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Here’s why Biden can’t do much to prevent an auto strike

<i>Jonathan Ernst/Reuters</i><br/>President Joe Biden after touring the General Motors' electric vehicle assembly plant in Detroit in November 2021.
Jonathan Ernst/Reuters
President Joe Biden after touring the General Motors' electric vehicle assembly plant in Detroit in November 2021.

By Chris Isidore, CNN

New York (CNN) — President Joe Biden may hope the United Auto Workers union will not strike the nation’s three unionized automakers. But right now about all he can do is hope.

Biden doesn’t have the legal authority he would have if a freight railroad or airline was threatening to strike. In those cases, a different labor law gives the president the authority to order both sides to continue on the job. So the best he can do is apply public pressure.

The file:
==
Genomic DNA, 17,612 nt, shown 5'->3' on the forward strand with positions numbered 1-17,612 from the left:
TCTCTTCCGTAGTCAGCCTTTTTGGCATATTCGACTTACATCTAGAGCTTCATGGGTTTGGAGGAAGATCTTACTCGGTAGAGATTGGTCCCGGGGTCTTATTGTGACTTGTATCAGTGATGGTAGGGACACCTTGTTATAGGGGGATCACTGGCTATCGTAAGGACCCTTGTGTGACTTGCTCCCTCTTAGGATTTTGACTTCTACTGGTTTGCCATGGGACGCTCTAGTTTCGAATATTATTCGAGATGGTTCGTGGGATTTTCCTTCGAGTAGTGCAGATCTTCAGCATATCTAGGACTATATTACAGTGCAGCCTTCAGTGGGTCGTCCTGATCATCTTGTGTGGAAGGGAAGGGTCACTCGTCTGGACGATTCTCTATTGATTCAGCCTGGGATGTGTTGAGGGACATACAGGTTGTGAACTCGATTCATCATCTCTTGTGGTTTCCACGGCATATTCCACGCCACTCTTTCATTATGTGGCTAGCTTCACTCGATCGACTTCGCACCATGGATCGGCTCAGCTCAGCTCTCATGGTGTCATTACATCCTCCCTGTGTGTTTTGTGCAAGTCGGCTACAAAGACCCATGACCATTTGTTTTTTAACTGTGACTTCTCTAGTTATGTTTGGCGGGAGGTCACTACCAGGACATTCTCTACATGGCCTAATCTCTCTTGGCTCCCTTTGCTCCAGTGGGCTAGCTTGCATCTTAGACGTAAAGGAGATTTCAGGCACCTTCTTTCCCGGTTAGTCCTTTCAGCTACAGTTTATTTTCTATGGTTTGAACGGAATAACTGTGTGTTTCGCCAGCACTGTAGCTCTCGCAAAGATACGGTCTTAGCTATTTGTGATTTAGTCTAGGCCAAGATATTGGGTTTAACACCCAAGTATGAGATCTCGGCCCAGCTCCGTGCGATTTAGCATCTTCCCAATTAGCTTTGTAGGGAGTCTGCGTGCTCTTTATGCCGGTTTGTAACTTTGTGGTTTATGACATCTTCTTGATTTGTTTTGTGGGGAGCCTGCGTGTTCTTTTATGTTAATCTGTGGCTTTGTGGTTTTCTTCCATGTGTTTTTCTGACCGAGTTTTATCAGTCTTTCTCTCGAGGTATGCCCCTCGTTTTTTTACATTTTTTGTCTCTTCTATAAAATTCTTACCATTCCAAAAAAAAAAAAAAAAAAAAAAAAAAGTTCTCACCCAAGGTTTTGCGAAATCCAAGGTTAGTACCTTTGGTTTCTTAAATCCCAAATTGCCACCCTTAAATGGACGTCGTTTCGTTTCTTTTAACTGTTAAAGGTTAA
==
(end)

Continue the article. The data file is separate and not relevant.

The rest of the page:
But despite his reputation as a pro-union president, his influence with the union is fairly limited, especially considering its criticism of the administration’s support of a move away from gas-powered cars to EVs, which the union sees as bad for the jobs of many of its members.

And his ability to pressure the automakers is also limited, given what they see as the need to compete with nonunion automakers such as Tesla and foreign auto brands.

There are 145,000 UAW members spread across General Motors, Ford and Stellantis, the company that makes vehicles for the US market under the Jeep, Ram, Dodge and Chrysler names. The union rank-and-file overwhelmingly approved strikes starting September 15 against any of the companies that doesn’t have a tentative labor deal in place by then.